“Am I addicted to food?” This question gives voice to a common fear among people who are stuck in the eat-repent-repeat cycle.*
The concept of food addiction is controversial – but more important, it is counter-productive. I know that people experience feelings of powerlessness over food. However, believing those feelings are a result of addiction leads to only one option: restriction and avoidance. Abstinence works for alcohol but food cannot be avoided.
Choosing to limit the exposure to “addictive foods” is helpful at first, but ironically most people discover that restricting the foods they really love only makes the desire for those foods grow stronger.
As the cravings intensify, the feelings of powerlessness increase, not decrease.
Further, trying to avoid all of the supposed “addictive” ingredients just distracts us from recognizing the underlying drivers for eating in the first place. Restrictive eating replaces overeating.
My observation is that some of what feels like addiction is the belief that a food is “bad” or we are “bad” for wanting or eating it. We experience guilt or shame, perhaps resorting to secret eating. The thought, “I shouldn’t be doing this! I’m out of control!” is followed by another thought, “Might as well eat it all, for tomorrow I’m going back on my diet!”
The other main driver for this addictive-feeling spiral is the desire to eat food we like in order to avoid or suppress something we don’t like. When we eat for reasons other than hunger, the satisfaction (or numbness) is short-lived. The underlying trigger is still present, and thus the cycle continues.
Without a doubt, the eat-repent-repeat cycle can be resolved – but calling it addiction takes away the power to change and prevents us from learning to use food in an enjoyable, moderate way. I know without a doubt that mindful eating CAN help people relearn to eat what they love and love what they eat – and deal with their other triggers in more effective ways. The problem is that most people who suffer don’t even realize that there is another option besides abstinence!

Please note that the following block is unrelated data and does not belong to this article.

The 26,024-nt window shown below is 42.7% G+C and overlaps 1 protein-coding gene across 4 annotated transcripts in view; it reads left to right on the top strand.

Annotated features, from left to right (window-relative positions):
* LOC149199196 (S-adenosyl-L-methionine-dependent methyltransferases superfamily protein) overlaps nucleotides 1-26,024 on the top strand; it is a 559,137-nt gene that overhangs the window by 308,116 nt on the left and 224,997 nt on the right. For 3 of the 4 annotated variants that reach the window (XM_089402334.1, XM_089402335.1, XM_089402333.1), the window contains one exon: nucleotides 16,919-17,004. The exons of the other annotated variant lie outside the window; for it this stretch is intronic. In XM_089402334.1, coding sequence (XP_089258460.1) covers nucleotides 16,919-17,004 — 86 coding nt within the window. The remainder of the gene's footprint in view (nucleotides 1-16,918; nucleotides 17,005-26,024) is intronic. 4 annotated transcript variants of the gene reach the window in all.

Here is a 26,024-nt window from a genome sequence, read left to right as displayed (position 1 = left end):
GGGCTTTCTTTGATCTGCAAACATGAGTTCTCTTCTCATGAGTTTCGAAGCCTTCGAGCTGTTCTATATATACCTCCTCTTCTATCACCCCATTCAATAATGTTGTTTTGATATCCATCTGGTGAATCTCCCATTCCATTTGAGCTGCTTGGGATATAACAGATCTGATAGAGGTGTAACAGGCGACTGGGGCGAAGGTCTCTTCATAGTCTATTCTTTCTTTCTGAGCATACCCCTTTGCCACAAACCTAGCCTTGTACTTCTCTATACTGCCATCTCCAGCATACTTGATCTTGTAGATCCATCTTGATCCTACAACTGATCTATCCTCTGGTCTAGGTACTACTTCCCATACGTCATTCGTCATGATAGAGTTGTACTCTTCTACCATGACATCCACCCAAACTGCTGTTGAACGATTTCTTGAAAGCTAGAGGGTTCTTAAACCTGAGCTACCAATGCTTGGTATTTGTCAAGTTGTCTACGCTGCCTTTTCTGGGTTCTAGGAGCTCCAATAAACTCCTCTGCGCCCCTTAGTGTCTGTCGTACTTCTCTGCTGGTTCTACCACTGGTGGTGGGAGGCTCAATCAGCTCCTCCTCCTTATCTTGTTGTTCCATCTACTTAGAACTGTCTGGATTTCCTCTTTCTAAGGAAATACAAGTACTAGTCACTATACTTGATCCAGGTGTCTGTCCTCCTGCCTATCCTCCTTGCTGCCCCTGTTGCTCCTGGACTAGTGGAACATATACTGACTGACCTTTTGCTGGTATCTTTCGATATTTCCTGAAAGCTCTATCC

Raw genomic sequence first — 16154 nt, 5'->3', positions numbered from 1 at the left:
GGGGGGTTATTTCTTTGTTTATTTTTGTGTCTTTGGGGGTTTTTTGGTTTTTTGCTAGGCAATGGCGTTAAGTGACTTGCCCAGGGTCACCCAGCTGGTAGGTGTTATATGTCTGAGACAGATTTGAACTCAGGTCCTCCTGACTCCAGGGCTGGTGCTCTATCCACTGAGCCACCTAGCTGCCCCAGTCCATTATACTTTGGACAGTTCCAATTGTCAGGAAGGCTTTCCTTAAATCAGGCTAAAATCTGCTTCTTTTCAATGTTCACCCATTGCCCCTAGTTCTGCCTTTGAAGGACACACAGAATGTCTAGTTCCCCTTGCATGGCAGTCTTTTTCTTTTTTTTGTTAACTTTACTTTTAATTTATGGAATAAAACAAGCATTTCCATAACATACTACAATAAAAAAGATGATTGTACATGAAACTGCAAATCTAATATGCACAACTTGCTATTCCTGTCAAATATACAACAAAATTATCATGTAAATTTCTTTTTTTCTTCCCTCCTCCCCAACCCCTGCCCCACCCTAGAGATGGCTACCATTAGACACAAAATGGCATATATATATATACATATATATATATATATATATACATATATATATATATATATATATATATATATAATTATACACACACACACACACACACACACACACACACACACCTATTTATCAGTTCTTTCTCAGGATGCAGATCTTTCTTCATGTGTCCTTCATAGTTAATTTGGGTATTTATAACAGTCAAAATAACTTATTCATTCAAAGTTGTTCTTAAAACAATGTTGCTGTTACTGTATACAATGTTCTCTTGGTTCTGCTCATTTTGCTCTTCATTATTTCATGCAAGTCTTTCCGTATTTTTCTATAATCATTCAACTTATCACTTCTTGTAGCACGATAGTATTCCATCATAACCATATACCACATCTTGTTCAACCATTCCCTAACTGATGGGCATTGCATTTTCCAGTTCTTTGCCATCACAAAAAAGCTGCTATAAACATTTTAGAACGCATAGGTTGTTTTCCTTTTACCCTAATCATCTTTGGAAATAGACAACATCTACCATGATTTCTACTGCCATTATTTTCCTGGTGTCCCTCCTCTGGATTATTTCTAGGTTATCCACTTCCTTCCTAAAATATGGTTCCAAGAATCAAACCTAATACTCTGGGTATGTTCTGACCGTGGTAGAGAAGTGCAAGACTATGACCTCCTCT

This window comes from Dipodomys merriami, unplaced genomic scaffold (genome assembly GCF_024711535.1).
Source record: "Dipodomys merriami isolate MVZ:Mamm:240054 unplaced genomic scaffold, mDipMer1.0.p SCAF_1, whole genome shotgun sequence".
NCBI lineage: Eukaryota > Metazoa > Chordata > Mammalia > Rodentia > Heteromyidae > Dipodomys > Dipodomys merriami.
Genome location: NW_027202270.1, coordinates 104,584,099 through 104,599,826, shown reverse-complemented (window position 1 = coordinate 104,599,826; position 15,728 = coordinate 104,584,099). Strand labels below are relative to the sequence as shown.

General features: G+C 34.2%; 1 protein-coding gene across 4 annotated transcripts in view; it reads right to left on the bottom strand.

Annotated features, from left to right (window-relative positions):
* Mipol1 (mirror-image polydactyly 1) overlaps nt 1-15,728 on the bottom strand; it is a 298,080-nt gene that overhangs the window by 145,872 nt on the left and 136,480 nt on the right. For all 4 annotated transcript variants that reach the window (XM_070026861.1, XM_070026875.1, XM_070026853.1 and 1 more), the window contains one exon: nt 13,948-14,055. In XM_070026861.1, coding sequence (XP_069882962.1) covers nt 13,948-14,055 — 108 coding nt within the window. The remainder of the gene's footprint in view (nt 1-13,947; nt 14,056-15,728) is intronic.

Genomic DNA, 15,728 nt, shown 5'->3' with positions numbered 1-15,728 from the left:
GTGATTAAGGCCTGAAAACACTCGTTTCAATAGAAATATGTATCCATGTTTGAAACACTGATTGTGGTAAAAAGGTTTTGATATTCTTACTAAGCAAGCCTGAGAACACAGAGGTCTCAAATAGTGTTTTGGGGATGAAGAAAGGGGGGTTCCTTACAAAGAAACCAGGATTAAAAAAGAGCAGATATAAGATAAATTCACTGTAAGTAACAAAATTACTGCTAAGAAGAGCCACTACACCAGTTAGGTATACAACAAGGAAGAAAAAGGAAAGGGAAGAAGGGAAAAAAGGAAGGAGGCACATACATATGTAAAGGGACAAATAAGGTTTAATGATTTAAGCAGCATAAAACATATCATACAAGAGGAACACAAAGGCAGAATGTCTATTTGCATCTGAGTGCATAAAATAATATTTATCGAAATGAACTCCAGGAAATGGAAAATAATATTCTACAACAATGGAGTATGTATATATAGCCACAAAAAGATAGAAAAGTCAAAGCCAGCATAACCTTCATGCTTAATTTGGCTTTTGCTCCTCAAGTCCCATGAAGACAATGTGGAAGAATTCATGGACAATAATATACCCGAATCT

What if you have an “eating addiction”?
Some experts have proposed a shift to “eating addiction” rather than food addiction to focus on the behavioral component rather than the food itself. I still have difficulty with the term “addiction” but for the moment, let’s assume that eating has addictive qualities for some people.
Can mindful eating help with an eating addiction?
Absolutely! In the article, How to Break Free of the Addictive Fix, Elisha Goldstein, PhD writes about using mindfulness to address addiction. The article quotes Viktor Frankl, respected Psychiatrist and Holocaust survivor:
“Between a stimulus and response there is a space. In that space is our power to choose our response. In our response lies our growth and our freedom.”
Whenever you feel like eating and pause to ask, “Am I hungry?“, you are creating space between wanting to eat (the stimulus) and starting to eat (the response). In that space is the possibility for awareness about why you want to eat. If you’re not hungry and pause to ask “What are my options?“, you are giving yourself the power to choose your response.Therein lies your opportunity for growth and freedom.
Whether food is addictive is the question. Either way, mindful eating is the answer.
* What is the eat-repent-repeat cycle? Download chapter one FREE to find out! Eat What You Love, Love What You Eat: A Mindful Eating Program to Break Your Eat-Repent-Repeat Cycle
This article is updated from a previous version.
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